Date: Mon, 23 Jan 1995 21:16:42 -0800 (PST)
Reply-To: Conference "reg.burma" <> Message-ID: <APC&1'0'776977b4'> Received: (from strider) by (8.6.9/Revision: 1.5 ) id VAA16654; Mon, 23 Jan 1995 21:16:29 -0800
Date: Mon, 23 Jan 1995 21:16:29 -0800

The BurmaNet News: Monday, January 23, 1995
Issue #99

The sport of kings

From BurmaNet, 23 January, 1995

In their naming of the Naresuan force [. . .], Thai officials seem to be engaging in a less than good-natured sport with the Burmese. The purpose of Naresuan is surely welcome to the SLORC: blockading Khun Sa's Mong Tai Army. But it is the name of the force that carries an unpleasant reminder for the Burmese. The force is named for King Naresuan of the early Thai kingdom of Ayuthaya, (b1555-d1605), who participated in an expedition against the Shan States in 1581. Naresuan is most remembered however, not for his battles against the Shan, but for killing the Burmese crown prince Minkyi-Zwa in the battle of Nong Sarai (1592), and for attacking the Burmese cities of Pegu and Toungoo.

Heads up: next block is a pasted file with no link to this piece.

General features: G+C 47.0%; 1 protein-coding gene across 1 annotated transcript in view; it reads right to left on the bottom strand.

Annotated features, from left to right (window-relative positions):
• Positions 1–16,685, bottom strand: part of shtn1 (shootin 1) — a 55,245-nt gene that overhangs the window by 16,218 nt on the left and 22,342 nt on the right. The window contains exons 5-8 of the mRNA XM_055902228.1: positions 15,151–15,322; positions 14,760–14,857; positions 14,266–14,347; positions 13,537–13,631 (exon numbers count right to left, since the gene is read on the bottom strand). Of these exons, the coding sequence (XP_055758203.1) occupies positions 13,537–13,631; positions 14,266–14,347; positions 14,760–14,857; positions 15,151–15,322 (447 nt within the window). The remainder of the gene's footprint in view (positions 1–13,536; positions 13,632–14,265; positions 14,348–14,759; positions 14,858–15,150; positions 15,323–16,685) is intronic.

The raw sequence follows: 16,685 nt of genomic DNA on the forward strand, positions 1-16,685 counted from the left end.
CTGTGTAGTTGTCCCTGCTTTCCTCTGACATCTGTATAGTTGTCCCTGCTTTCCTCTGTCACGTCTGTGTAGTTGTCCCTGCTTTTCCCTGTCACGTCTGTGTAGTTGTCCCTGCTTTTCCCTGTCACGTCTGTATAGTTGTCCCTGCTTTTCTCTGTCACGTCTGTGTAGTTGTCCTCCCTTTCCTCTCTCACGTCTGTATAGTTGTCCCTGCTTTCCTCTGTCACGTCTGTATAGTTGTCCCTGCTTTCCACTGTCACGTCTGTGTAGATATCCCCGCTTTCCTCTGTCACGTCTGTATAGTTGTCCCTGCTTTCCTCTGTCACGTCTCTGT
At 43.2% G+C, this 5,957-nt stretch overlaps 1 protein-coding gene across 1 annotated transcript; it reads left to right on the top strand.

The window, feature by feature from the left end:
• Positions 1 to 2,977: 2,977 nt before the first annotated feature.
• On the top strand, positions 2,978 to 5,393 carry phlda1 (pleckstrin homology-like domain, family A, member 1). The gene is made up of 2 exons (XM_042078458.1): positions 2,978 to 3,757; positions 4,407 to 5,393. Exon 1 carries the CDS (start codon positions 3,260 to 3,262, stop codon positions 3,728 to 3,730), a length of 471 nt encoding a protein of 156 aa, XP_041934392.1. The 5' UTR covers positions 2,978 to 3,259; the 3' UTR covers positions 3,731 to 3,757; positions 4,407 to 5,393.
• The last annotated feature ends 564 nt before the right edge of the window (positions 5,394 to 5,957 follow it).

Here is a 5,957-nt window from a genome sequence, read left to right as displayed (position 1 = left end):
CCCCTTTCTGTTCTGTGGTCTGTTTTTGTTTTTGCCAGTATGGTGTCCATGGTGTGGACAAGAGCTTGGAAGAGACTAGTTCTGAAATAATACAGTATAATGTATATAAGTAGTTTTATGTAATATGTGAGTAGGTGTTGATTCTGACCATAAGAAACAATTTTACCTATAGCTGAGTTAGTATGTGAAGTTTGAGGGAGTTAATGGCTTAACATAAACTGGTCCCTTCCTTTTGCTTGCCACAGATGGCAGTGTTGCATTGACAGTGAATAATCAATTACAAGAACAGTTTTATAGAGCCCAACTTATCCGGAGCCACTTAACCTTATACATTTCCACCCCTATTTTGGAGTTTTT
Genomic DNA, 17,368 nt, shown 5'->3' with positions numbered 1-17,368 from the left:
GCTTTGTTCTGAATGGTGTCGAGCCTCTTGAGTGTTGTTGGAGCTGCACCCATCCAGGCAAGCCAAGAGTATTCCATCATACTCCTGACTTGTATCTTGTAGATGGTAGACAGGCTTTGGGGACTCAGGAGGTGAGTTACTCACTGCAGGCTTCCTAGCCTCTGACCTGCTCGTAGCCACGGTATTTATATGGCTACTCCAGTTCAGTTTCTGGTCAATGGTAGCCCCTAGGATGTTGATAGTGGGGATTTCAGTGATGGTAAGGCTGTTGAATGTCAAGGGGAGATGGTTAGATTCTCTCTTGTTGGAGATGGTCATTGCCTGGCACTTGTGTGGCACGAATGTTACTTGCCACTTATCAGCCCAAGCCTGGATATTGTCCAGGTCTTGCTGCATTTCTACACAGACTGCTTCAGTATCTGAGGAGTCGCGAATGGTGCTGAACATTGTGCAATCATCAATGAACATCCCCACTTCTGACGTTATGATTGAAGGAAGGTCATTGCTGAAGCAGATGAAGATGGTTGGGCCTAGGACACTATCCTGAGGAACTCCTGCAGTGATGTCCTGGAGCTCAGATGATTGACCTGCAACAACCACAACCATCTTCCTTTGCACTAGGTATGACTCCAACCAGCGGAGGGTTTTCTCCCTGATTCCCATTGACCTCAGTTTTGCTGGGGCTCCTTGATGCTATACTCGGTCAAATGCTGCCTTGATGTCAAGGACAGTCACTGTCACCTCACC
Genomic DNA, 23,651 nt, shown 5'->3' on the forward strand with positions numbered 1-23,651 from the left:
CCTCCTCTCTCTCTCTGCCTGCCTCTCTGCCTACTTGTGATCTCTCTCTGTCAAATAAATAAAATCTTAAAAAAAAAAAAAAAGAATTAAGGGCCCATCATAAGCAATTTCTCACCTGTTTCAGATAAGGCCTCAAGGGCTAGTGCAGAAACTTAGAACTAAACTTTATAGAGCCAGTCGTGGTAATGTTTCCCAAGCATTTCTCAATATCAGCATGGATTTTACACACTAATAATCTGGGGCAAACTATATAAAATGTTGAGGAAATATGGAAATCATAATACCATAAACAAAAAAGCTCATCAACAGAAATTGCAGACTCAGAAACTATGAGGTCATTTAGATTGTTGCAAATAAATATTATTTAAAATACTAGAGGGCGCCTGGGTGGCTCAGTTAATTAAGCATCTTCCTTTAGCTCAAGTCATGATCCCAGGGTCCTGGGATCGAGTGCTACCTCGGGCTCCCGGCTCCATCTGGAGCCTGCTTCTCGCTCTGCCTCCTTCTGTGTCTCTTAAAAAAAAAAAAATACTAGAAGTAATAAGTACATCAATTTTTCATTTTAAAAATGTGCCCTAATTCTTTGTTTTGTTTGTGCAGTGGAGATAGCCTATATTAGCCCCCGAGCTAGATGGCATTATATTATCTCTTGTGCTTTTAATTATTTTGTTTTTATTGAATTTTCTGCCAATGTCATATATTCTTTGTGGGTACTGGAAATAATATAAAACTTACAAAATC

The SLORC has shown itself to be adept at the same sort of gamesmanship. In Tachilek, Shan State, the Burmese are putting up a statue of their King Bayinnaung. Bayinnaung first conquered the Shan States in 1556 and the gesture is, in part, an ungenerous reminder of that to Shans by SLORC. However, putting the statue in a border region facing towards Thailand is a gesture with a meaning that is probably not lost on the Thais-- Bayinnaung twice sacked the Thai kingdom of Ayuthaya. The first time (1564), Bayinnaung carried off the king as a hostage and after the Thais later rebelled, he sacked the city again (1569), taking very nearly everybody else back to Burma as slaves.

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